THE MEN WHO were tried for their role in the 1994 Rwandan genocide that killed up to 1,000,000 people want you to know that they actually are very good people. That is the most-common way accused men try to account for their actions in testimony before the International Criminal Tribunal for Rwanda, a study has found. Researchers examined more than 10,000 pages of testimony from 27 defendants at the ICTR to determine how these men tried to explain their involvement in the genocidal violence. An "appeal to good character" was used by defendants more than all other explanations combined to say why they were not guilty of the horrible crimes they were accused of committing.
"Genocide has been called the crime of crimes, and these accused perpetrators very much understood that," says Hollie Nyseth Brehm, coauthor of the study and assistant professor of sociology at Ohio State University. "They were trying to protect their reputation. Rather than acknowledging their role, they emphasized what good people they were and talked about their good deeds and admirable character traits."
Nyseth Brehm conducted the study with Emily Bryant (Ph.D. candidate in sociology at Boston University), Emily Brooke Schimke (behavior analyst from the University of Wisconsin-Milwaukee), and Christopher Uggen (Regents Professor and Distinguished Professor of Sociology and Law at the University of Minnesota). Their results appear in the journal Social Problems.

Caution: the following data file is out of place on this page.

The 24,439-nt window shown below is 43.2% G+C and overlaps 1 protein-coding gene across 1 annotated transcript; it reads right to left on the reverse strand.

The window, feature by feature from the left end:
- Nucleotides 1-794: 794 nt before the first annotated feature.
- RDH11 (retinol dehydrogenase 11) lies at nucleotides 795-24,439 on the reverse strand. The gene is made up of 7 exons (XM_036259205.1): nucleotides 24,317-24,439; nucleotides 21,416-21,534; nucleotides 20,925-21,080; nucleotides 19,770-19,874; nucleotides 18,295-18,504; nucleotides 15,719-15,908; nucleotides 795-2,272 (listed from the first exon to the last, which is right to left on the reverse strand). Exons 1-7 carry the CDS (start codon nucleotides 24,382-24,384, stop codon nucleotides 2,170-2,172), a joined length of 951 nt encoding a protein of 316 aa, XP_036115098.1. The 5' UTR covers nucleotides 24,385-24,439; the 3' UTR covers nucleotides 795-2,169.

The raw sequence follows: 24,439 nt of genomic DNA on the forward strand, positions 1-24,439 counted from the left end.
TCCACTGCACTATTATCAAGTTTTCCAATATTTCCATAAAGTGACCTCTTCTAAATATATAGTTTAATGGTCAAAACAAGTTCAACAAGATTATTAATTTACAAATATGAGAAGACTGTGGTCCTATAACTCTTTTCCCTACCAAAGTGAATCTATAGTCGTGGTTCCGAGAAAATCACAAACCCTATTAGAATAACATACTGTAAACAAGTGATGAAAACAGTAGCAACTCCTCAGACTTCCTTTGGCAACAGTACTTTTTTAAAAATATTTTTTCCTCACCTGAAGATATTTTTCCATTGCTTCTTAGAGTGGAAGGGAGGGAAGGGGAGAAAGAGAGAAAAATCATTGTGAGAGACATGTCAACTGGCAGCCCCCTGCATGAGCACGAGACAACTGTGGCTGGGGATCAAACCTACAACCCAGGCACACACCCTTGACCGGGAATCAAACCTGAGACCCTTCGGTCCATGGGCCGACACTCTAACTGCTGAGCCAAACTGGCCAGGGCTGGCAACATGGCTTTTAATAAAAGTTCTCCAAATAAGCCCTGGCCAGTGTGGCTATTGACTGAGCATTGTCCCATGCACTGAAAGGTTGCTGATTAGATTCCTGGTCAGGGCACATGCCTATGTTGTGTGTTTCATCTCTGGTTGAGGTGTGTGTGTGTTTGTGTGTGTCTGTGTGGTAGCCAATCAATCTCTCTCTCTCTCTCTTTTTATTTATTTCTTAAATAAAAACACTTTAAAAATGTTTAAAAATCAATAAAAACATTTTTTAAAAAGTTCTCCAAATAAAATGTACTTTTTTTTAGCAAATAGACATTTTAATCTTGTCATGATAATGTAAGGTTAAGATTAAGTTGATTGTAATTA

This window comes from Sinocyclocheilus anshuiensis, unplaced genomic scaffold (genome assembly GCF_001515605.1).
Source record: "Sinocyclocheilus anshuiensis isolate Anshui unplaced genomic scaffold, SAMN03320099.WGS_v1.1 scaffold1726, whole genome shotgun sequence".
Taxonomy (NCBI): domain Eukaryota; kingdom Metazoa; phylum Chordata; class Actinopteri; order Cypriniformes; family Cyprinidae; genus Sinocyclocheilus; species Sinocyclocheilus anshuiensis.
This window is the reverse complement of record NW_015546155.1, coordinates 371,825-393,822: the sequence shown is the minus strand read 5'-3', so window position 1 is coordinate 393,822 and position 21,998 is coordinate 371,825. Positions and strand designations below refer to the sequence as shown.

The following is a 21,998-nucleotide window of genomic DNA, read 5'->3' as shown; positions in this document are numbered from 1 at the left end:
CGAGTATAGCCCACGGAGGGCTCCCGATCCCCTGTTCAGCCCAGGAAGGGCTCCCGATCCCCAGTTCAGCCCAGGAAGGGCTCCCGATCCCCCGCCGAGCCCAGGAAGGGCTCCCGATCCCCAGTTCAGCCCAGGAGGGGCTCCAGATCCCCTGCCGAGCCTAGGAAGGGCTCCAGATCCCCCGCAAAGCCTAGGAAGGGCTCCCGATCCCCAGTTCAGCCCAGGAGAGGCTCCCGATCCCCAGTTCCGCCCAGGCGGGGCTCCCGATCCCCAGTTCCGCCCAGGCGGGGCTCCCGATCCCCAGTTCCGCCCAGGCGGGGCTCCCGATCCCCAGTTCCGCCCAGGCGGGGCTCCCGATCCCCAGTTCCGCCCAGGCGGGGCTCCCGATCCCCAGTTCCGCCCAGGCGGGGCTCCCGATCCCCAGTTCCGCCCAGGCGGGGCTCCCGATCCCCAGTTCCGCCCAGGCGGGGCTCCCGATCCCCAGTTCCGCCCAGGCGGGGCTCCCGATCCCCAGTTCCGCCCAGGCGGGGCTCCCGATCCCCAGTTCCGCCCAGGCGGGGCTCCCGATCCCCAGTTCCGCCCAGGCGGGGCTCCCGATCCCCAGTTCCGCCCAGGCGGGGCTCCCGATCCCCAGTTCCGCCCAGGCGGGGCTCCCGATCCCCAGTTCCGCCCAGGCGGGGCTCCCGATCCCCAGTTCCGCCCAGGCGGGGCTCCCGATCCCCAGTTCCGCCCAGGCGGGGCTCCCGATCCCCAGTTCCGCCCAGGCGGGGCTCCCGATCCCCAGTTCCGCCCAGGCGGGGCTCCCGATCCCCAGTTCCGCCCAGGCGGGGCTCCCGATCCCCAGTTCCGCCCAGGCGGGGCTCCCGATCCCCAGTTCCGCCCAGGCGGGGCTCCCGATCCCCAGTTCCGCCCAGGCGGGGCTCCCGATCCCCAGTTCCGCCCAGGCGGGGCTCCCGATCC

In 1994, mass violence claimed up to 1,000,000 lives in the East African nation of Rwanda. Most of the victims were Tutsi, killed by the majority Hutus. The United Nations created the ICTR and, between 1995-2015, 75 individuals were tried for planning and executing the violence.
For this study, the researchers focused on 27 defendants, all men, who testified on their own behalf for one to 17 days. They were political and military leaders, or wealthy businessmen. Nearly all were indicted for complicity in genocide and either genocide or conspiracy to commit genocide. Within this sample, 19 defendants received sentences and eight were acquitted. Convicted defendants received sentence ranging from 12 years to life in prison.
The researchers analyzed the testimony using a classic criminology theory that suggests people utilize five specific techniques to neutralize their guilt and justify their participation in criminal activities: denial of responsibility; denial of injury; denial of the victim; condemnation of the...